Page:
Bond market ‘sinking’ in early 2022 unlikely to become the norm, says Nuveen CIO

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It’s easy to feel bad about bonds after an incredibly bad first quarter.

A sharp rise in Treasury rates this year has been a massive drag on fixed income, with losses feeling even more acute when paired with a stock market rout that bottomed the S&P 500 SPX index,
+0.57%
back into correction territory on Friday for the second time this year.

“Investors aren’t used to seeing dramatic losses in their bond portfolios, especially when stock markets are also down sharply,” Saria Malik, chief investment officer at Nuveen, TIAA’s asset manager, in a note. customer Monday.

How bad has 2022 been? The total return for the investment grade corporate bond market was -12.3% in the year to April 29, compared to minus -8% for high yield, -12.1% for convertibles and – 12.9% for the S&P 500, according to CreditSights.

The good news is that Malik thinks the steep bond market losses are unlikely to continue, especially since debt markets have held up in past rate hike cycles (see chart), from 1994 to 2018.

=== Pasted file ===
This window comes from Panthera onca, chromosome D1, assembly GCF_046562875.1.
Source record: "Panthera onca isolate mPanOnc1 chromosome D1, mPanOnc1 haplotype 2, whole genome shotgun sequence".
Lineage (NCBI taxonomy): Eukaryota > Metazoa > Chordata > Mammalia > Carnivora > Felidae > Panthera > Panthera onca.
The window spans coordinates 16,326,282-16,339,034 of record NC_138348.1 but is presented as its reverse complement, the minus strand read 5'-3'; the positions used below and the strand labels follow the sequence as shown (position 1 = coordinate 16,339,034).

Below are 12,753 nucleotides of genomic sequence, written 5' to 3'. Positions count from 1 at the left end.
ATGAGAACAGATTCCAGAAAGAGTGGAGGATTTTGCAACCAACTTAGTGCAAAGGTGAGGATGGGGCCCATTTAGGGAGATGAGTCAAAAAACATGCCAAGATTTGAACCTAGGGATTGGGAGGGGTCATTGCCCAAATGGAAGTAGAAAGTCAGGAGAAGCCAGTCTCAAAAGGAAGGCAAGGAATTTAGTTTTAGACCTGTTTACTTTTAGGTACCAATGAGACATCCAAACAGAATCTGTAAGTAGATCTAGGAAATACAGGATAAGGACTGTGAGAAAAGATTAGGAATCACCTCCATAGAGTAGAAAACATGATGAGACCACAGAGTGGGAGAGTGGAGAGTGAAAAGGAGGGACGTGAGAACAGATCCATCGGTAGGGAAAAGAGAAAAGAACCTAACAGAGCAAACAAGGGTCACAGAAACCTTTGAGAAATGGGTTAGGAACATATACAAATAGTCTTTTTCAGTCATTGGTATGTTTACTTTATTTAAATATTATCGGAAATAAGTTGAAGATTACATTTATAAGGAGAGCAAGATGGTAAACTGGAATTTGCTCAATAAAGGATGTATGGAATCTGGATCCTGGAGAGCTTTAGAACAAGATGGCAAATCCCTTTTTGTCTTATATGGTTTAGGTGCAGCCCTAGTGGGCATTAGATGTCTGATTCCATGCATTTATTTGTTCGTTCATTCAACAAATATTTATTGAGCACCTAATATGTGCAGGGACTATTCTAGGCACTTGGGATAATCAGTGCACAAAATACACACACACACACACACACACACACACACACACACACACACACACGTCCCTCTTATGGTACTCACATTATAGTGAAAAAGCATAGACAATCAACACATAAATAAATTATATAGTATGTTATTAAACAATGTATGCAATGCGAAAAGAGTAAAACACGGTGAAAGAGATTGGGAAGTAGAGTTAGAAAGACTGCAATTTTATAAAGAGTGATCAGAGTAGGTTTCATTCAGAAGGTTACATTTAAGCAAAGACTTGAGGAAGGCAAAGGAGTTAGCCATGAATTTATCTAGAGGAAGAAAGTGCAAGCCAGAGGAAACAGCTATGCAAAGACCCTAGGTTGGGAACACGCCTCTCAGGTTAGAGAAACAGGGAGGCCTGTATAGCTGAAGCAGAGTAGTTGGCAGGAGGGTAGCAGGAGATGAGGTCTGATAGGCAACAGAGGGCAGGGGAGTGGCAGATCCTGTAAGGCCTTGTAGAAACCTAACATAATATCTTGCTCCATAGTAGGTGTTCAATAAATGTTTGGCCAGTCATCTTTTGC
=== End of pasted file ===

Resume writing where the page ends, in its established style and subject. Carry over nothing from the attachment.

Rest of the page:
Debt has held up through past hiking cycles

Nuveen, Bloomberg, Credit Suisse Leveraged Loan Index

Loans, often issued in the form of floating rate debt, have been the best performers with annualized total returns of 5.9% in previous up cycles, while US core bonds have produced a total annual return of about 2.2%.

Many individual investors gain exposure to bonds and debt through exchange-traded funds. The largest exchange-traded investment-grade corporate bond fund in the United States, LQD,
-0.59%
is down nearly 16% year-to-date; its counterparts in high-yield HYG,
+0.01%,
or “junk bonds JNK,
-0.07%,
” are closer to 10%; and the iShares Core US Aggregate Bond ETF AGG,
-0.54%
is 10.5% lower, according to FactSet.

Looking ahead, Malik’s team sees “value emerging from the wreckage of the bond market,” potentially including in longer duration assets.

Yields serving as a key component of bond prices have soared dramatically this year, with the benchmark 10-year Treasury yield TMUBMUSD10Y,
2.889%
at 2.995% on Monday, its highest level since Nov. 30, 2018, which was close to the end of the Federal Reserve’s last rate hike cycle.

“A similar rate shock seems unlikely in the near term for a number of reasons,” Malik wrote:pointing out that much of the “bad news (Fed hikes, inflation)” is likely already priced into bonds, along with fairly decent fixed income fundamentals and bond resilience after previous selloffs during downturns. Fed hike.

Read more: Why aiming for a ‘soft landing’ for the economy doesn’t guarantee one for Wall Street

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